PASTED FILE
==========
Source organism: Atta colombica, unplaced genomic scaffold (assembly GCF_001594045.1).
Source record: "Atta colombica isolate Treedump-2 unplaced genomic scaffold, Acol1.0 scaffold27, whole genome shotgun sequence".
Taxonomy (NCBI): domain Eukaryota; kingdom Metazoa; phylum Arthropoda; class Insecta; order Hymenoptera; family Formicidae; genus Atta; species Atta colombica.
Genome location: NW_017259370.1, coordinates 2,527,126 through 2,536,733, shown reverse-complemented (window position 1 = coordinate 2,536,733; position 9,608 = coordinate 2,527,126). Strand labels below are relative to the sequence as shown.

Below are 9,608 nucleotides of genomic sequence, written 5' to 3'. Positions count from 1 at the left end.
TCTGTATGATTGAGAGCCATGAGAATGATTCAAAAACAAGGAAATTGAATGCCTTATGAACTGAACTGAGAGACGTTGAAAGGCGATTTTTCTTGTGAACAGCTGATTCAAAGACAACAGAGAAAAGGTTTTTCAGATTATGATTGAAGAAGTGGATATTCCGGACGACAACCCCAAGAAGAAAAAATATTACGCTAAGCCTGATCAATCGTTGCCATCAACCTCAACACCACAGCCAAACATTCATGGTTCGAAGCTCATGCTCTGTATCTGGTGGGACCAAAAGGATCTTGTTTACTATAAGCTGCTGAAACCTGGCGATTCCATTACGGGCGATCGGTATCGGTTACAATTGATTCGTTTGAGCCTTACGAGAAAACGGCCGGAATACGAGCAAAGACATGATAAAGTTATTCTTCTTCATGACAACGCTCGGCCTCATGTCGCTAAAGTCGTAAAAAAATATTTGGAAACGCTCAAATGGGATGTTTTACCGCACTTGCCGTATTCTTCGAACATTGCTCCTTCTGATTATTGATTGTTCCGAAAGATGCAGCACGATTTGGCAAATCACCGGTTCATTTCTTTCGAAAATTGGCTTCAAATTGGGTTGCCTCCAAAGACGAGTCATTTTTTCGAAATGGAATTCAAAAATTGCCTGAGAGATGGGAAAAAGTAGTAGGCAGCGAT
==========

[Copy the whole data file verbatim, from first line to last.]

Source organism: Atta colombica, unplaced genomic scaffold (assembly GCF_001594045.1).
Source record: "Atta colombica isolate Treedump-2 unplaced genomic scaffold, Acol1.0 scaffold27, whole genome shotgun sequence".
Taxonomy (NCBI): domain Eukaryota; kingdom Metazoa; phylum Arthropoda; class Insecta; order Hymenoptera; family Formicidae; genus Atta; species Atta colombica.
Genome location: NW_017259370.1, coordinates 2,527,126 through 2,536,733, shown reverse-complemented (window position 1 = coordinate 2,536,733; position 9,608 = coordinate 2,527,126). Strand labels below are relative to the sequence as shown.

Below are 9,608 nucleotides of genomic sequence, written 5' to 3'. Positions count from 1 at the left end.
TCTGTATGATTGAGAGCCATGAGAATGATTCAAAAACAAGGAAATTGAATGCCTTATGAACTGAACTGAGAGACGTTGAAAGGCGATTTTTCTTGTGAACAGCTGATTCAAAGACAACAGAGAAAAGGTTTTTCAGATTATGATTGAAGAAGTGGATATTCCGGACGACAACCCCAAGAAGAAAAAATATTACGCTAAGCCTGATCAATCGTTGCCATCAACCTCAACACCACAGCCAAACATTCATGGTTCGAAGCTCATGCTCTGTATCTGGTGGGACCAAAAGGATCTTGTTTACTATAAGCTGCTGAAACCTGGCGATTCCATTACGGGCGATCGGTATCGGTTACAATTGATTCGTTTGAGCCTTACGAGAAAACGGCCGGAATACGAGCAAAGACATGATAAAGTTATTCTTCTTCATGACAACGCTCGGCCTCATGTCGCTAAAGTCGTAAAAAAATATTTGGAAACGCTCAAATGGGATGTTTTACCGCACTTGCCGTATTCTTCGAACATTGCTCCTTCTGATTATTGATTGTTCCGAAAGATGCAGCACGATTTGGCAAATCACCGGTTCATTTCTTTCGAAAATTGGCTTCAAATTGGGTTGCCTCCAAAGACGAGTCATTTTTTCGAAATGGAATTCAAAAATTGCCTGAGAGATGGGAAAAAGTAGTAGGCAGCGAT